Did scientists use secret Tesla tech to make rain in the desert?

It was rainy in the Middle East last summer. Like, super rainy, which is unusual for a desert. A company called Meteo Systems is boasting that they caused all that rain, using a secret weather control system based on technology first developed by Nikola Tesla in 1890.

Although it's all pretty hush-hush, the way Meteo Systems' rain creation tech apparently works is by using arrays of up to twenty 30-foot metal towers shaped kinda like umbrellas to fire negatively charged ions into the atmosphere when the humidity gets above 30%. Supposedly, these ions attract dust particles, which themselves attract water molecules, and then poof, you've got clouds and rain. Using five different sites located near Abu Dhabi, Meteo Systems is taking credit for 52 rainstorms that occurred in the area during July and August of last year.


So what do the experts think?

"As far as I'm concerned I don't believe these claims," said Roelof Bruintjes, who heads the National Center for Atmospheric Research's international weather modification programs. "There's no scientific basis for this; the physics doesn't support it."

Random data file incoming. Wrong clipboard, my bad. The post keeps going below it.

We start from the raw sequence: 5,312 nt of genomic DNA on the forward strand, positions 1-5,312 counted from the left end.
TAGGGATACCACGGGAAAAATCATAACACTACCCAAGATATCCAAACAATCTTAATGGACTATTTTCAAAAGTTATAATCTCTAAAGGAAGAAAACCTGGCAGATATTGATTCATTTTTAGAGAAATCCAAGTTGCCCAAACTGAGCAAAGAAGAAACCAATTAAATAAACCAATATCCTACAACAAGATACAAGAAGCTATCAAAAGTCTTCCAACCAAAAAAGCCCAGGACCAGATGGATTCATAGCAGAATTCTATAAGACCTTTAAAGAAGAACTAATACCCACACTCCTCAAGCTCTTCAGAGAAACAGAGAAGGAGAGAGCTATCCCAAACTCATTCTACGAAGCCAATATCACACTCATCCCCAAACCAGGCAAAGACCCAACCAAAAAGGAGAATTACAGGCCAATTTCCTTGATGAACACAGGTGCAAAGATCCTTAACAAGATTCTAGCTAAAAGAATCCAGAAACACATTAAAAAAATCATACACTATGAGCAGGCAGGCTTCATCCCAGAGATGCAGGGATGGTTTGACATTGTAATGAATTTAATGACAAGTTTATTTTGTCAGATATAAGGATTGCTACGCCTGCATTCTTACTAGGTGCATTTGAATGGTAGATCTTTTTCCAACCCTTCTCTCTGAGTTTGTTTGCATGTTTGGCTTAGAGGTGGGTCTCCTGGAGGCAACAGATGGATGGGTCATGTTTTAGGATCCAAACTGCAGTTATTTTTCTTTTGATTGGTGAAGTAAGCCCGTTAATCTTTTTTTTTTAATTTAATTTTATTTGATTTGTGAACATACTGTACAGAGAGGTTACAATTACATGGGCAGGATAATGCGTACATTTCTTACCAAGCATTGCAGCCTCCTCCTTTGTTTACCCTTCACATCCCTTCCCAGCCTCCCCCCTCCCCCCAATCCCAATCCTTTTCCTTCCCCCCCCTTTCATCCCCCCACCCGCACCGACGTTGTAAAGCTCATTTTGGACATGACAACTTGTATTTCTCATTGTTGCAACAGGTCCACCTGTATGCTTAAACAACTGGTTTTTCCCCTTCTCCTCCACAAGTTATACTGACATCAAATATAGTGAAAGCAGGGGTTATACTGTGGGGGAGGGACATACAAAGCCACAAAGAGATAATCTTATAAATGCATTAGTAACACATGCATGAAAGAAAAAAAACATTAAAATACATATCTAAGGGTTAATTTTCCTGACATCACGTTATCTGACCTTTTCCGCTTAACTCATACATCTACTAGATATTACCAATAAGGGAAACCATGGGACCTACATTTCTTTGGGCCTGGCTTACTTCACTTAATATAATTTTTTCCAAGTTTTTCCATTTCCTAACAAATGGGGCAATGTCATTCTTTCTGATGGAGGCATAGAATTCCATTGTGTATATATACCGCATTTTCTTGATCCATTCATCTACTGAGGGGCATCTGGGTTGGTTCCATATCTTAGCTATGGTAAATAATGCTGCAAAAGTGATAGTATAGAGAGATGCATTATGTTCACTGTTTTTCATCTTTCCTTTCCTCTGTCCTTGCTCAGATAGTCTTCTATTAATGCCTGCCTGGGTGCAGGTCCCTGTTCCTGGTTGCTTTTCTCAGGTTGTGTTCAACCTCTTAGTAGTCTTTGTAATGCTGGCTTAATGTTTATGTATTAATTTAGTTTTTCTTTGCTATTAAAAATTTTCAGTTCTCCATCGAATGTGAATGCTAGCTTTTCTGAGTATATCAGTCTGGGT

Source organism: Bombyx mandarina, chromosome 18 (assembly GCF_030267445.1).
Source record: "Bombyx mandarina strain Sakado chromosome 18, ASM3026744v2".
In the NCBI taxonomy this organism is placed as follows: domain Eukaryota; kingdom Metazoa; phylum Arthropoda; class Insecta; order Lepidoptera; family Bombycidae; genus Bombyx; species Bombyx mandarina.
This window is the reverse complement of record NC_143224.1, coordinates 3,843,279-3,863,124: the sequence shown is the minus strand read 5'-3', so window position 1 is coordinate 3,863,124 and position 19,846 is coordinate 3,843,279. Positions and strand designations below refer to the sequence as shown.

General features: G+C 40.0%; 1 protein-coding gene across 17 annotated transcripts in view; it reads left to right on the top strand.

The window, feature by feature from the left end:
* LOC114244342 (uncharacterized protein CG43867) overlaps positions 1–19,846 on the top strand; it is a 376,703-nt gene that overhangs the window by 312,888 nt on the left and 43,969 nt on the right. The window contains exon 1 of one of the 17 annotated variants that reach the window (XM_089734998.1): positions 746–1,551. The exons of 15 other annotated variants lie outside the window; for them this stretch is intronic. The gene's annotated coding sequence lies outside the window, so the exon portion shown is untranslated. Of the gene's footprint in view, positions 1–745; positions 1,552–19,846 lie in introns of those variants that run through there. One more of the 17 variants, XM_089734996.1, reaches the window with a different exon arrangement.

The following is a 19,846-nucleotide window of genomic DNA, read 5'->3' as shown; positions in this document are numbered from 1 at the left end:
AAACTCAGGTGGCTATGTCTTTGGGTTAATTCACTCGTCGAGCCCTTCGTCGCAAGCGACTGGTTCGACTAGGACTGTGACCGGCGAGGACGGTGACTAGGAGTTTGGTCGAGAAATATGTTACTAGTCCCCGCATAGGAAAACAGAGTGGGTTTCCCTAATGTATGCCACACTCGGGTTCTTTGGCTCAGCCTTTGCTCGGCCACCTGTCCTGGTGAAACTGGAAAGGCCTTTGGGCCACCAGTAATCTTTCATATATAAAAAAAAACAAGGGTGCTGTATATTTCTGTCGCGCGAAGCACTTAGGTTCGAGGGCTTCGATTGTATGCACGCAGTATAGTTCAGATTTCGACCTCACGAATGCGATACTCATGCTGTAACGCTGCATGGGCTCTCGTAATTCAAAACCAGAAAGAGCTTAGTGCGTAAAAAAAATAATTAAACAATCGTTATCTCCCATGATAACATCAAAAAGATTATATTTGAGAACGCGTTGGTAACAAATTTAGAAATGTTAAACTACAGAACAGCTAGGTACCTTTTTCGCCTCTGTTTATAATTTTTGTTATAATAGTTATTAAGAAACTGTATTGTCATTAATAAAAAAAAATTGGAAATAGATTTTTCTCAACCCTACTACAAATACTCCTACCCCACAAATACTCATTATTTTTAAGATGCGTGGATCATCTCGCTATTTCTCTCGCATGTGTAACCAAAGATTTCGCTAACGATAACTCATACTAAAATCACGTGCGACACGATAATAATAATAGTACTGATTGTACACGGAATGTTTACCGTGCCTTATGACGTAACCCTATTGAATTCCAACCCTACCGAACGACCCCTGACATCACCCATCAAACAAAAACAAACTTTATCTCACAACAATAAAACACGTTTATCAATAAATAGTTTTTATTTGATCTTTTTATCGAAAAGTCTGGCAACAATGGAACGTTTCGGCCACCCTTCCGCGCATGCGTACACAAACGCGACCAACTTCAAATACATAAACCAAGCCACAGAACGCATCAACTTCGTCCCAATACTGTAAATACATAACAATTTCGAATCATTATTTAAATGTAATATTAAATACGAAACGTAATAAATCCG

"That's garbage, that's absolute garbage," Joseph Golden, a former senior meteorologist at the Forecast Systems Lab of the National Weather Service, told Fox News. "I don't believe that for a nanosecond. You aren't going to get anything out of clear skies. I don't want to sound like Tom Cruise here, but show me the data."

The consensus seems to be that the rain storms in question were related to a much bigger wet weather trend throughout the whole region that was also responsible for the flooding in nearby Pakistan, and that the weather modification towers being turned on was just a coincidence. Unless, of course, the technology was simply working too well...

Meteo Systems isn't helping their case by keeping everything top secret, and until they run some supervised and scientifically rigorous tests on their system, I'll just have to keep on making sacrifices to Zeus to ensure this California drought doesn't get any worse.

Meteo Systems, via National Geographic and AOL and Daily Mail

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